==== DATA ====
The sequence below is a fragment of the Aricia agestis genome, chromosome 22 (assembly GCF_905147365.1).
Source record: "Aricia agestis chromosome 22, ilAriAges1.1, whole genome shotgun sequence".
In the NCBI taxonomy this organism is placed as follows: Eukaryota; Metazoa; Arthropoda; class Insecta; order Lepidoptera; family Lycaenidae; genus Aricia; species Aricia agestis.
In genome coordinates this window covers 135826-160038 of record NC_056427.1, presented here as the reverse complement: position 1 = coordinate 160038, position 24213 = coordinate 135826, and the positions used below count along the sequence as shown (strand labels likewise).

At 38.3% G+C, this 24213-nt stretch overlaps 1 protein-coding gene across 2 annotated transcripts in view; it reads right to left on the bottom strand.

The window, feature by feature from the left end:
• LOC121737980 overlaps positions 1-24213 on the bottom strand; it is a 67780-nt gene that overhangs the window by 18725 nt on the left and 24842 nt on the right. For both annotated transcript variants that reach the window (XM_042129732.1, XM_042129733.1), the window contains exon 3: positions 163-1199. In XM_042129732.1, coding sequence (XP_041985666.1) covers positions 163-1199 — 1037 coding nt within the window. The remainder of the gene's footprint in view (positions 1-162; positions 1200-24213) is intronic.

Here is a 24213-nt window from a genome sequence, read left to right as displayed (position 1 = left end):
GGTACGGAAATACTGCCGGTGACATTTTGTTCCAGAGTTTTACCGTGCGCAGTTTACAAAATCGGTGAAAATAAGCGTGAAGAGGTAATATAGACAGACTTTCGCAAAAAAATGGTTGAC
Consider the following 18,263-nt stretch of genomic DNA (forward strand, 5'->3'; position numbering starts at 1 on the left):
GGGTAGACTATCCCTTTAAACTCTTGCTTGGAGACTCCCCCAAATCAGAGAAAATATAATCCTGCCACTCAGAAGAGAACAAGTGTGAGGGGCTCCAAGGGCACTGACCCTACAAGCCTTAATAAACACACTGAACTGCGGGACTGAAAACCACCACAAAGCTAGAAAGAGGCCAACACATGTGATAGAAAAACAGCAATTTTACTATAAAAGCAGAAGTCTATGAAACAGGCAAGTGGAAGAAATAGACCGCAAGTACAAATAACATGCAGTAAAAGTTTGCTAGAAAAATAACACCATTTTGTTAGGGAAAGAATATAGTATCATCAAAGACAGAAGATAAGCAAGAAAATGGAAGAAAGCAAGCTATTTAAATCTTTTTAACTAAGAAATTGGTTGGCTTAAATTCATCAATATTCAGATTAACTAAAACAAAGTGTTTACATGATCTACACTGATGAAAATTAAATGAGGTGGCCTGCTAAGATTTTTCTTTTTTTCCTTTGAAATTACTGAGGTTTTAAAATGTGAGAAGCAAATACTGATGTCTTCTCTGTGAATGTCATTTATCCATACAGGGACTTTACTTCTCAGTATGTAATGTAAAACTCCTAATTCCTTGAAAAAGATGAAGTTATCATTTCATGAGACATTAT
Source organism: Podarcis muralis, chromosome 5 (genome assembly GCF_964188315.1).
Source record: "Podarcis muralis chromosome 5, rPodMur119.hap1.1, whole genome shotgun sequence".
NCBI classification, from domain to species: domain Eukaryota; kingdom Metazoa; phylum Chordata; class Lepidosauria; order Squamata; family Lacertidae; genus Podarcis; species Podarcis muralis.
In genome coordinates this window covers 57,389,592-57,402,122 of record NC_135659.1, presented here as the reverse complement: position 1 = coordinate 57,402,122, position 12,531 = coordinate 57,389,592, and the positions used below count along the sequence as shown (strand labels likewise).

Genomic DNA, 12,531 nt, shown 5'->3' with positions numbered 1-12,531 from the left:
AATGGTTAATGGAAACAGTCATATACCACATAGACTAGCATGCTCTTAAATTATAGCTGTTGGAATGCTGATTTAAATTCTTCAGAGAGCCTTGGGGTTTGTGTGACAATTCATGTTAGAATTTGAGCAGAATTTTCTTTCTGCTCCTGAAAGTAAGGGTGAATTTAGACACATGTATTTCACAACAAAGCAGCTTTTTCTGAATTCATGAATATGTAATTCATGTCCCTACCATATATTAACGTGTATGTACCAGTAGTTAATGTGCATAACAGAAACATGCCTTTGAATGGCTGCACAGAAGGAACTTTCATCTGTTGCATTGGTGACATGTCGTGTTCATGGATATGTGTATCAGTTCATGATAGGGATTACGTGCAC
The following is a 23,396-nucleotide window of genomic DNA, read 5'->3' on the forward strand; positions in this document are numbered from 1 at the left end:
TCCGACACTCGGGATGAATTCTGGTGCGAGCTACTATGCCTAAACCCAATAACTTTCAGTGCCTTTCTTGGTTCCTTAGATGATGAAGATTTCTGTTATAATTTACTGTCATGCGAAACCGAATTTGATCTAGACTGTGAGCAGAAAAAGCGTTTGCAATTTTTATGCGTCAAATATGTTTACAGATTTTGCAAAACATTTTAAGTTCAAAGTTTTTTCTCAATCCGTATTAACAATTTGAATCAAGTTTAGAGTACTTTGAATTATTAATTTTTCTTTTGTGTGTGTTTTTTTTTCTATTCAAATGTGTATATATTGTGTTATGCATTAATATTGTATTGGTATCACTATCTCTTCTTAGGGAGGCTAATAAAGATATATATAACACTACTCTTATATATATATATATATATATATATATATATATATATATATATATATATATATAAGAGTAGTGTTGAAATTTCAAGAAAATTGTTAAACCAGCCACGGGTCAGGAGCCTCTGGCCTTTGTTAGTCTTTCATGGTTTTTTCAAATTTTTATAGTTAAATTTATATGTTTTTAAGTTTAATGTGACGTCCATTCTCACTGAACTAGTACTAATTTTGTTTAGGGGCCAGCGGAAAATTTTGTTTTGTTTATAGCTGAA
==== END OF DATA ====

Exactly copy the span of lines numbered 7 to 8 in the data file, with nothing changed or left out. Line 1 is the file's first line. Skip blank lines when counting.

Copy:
• LOC121737980 overlaps positions 1-24213 on the bottom strand; it is a 67780-nt gene that overhangs the window by 18725 nt on the left and 24842 nt on the right. For both annotated transcript variants that reach the window (XM_042129732.1, XM_042129733.1), the window contains exon 3: positions 163-1199. In XM_042129732.1, coding sequence (XP_041985666.1) covers positions 163-1199 — 1037 coding nt within the window. The remainder of the gene's footprint in view (positions 1-162; positions 1200-24213) is intronic.

Here is a 24213-nt window from a genome sequence, read left to right as displayed (position 1 = left end):